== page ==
This prospective study was conducted in a tertiary care hospital in West Bengal after taking permission from ethical committee and consents from the patients. Inclusion criteria: All patients attending orthopedic outpatient or emergency department with proximal humerus fractures (3-part and 4-part), open or closed without any neurovascular deficit were included. Exclusion criteria: Patients with other varieties of fracture of proximal humorous, patients with previous injuries that has already compromised function, movement of shoulder, and subjects having neurovascular deficit were excluded. A total of 28 patients were included in this study. Among them, 18 were females (mean age: 60 years) and 10 were males (mean age: 65 years). Among them, 22 patients had 3-part fractures and 6 had 4-part fractures. Patients were operated within 2 weeks from the date of trauma after proper clinical and laboratory investigations and pre-anesthetic assessment. Road traffic accident was the commonest mode of injury in <60 years age group and fall on the ground in patients >60 years age group.

All patients were evaluated on admission. As per Neer's classification, 3- and 4-part fractures were included and prepared for JESS fixation. The results of the treatment were evaluated as per Neer's criteria.

JESS

It is a simple, light, highly modular mini external fixator system that systematically addresses a wide range of complex problems in the management of fracture of humerus, forearm, and hand. This system has high safety profile and unparalleled ease of application. It can be applied easily by any surgeon with minimum instrumentation. It allows minimum invasive techniques.

Surgical procedure

The operations were performed under regional or general anaesthesia with the patient in supine position. The whole upper limb was properly draped, and, under image intensifier, the shoulder joint and fracture fragments were delineated. Also, 3-part or 4-part fractures were reduced with traction and manipulation, and reduction was confirmed in anteroposterior, lateral, and axillary views. Whenever there was difficulty in realignment of the displaced fragments, Steinman pin was used to manipulate the fracture fragments at an acceptable level. Reduction was rechecked with the help of image intensifier in antero-posterior, lateral, and axillary views. During this procedure, the position of the shoulder was kept static and the c-arm was manipulated to see the reduction. Aim of the reduction was to reduce fragment distance to <45° or decrease displacement to <1 cm. Then, two 2.5-mm K-wires were inserted through the greater tuberosity to engage proximal and distal fractures in such a way that distal cortex was engaged. These two pins were kept almost parallel to each other or within 30° inclination. Now, in the proximal part, again two K-wires were inserted to fix any fracture fragment near the greater tuberosity. Extra fragment, if any, was held with a separate k-wire in the proximal part. In distal part of the humerus, three K-wires of 2.5-mm size were introduced to engage both the cortices. First k-wire was given 2 cm away from the fracture line. While all these K-wires were used, injury to axillary nerve and accompanying vessels were avoided. With the help of 3-4-mm connecting rod, these K-wires were attached using link joints. Two connecting rods were used in mirror image position or parallel to each other. Pre-operatively, shoulder joint stability was checked by running c-arm in all views. The limb was hanged in cuff and collar sling and arm bag was used. Patients were encouraged to do shoulder mobilising exercises as early as possible. Chest X-rays were taken on next postoperative day, after 7 days, after 4 weeks, and at 6-8 weeks for evaluation of results and then at 4 weeks.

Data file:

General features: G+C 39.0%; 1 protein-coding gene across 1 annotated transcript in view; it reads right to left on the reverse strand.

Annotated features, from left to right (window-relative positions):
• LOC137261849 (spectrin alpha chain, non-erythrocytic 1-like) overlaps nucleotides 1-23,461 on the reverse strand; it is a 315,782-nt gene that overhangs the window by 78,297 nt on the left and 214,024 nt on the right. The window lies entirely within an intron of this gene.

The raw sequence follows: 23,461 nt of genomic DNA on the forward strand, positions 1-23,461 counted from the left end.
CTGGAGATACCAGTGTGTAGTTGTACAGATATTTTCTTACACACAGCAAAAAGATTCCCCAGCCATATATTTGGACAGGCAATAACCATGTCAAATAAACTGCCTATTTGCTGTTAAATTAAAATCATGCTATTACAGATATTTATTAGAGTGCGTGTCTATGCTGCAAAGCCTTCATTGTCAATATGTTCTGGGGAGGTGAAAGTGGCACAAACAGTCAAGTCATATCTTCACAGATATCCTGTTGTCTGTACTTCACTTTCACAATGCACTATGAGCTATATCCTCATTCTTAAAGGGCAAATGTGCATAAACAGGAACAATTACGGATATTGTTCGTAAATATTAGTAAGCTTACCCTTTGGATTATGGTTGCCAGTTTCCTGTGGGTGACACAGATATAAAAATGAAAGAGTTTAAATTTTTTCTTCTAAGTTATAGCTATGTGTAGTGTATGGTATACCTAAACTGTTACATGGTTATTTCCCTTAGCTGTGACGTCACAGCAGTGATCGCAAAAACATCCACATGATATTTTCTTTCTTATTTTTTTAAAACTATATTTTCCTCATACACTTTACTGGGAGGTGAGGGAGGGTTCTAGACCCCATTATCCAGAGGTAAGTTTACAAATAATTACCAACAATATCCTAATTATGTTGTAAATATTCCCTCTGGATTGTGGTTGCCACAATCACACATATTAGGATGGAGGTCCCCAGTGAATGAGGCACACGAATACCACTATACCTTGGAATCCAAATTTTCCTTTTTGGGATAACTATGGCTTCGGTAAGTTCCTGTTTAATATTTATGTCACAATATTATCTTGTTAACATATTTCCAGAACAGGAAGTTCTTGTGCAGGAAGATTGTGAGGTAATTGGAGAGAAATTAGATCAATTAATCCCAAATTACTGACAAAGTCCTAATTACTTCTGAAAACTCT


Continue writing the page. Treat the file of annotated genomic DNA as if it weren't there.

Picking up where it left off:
Neer's criteria for assessment of post-operative cases

It includes pain, function, range in motion, and anatomy. [4],[5],[6],[7]


  Results Top


A total of 22 patients had 3-part fracture and 6 patients had 4-part fracture. Mean interval between injury and surgery was 10 days. Mean duration of JESS application was 10 weeks. Mean time of radiological union was 10 weeks. Follow-up period ranged from 10 weeks to 11 months. Also, 4 of the 4-part fractures had nonunion and 2 had unsatisfactory shoulder function after fracture union as per Neer`s criteria, one had pin tract infection and pin loosening. Two of the 3-part fractures had frank non-union. All other 20 3-part fractures united. Two of them had pin loosening and 2 had pin tract granuloma formation and infection. Remaining 7 cases had pin tract infection. All these cases were treated with regular dressing. Granuloma was scraped and dressed. All pin tract infection and granuloma healed after removal of JESS within 1 week. Postoperative restriction of movement was treated with immediate mobilizing exercises in all cases, and shoulder mobility was satisfactory. All cases were estimated according to Neer's criteria. Thus, it was found that, among patients with 3-part fractures, 4 cases had excellent result, 12 had satisfactory result, 4 had unsatisfactory result, and the treatment failed in 2 cases. With 4-part fractures, 2 cases had unsatisfactory result and 4 cases were failures. So, 57% with 3-part fractures had excellent to satisfactory results. In 4-part fractures, treatment results were not satisfactory [Table 1].
Table 1: Result as per Neer's criteria in 3-part and 4-part fracture of humerus

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  Discussion Top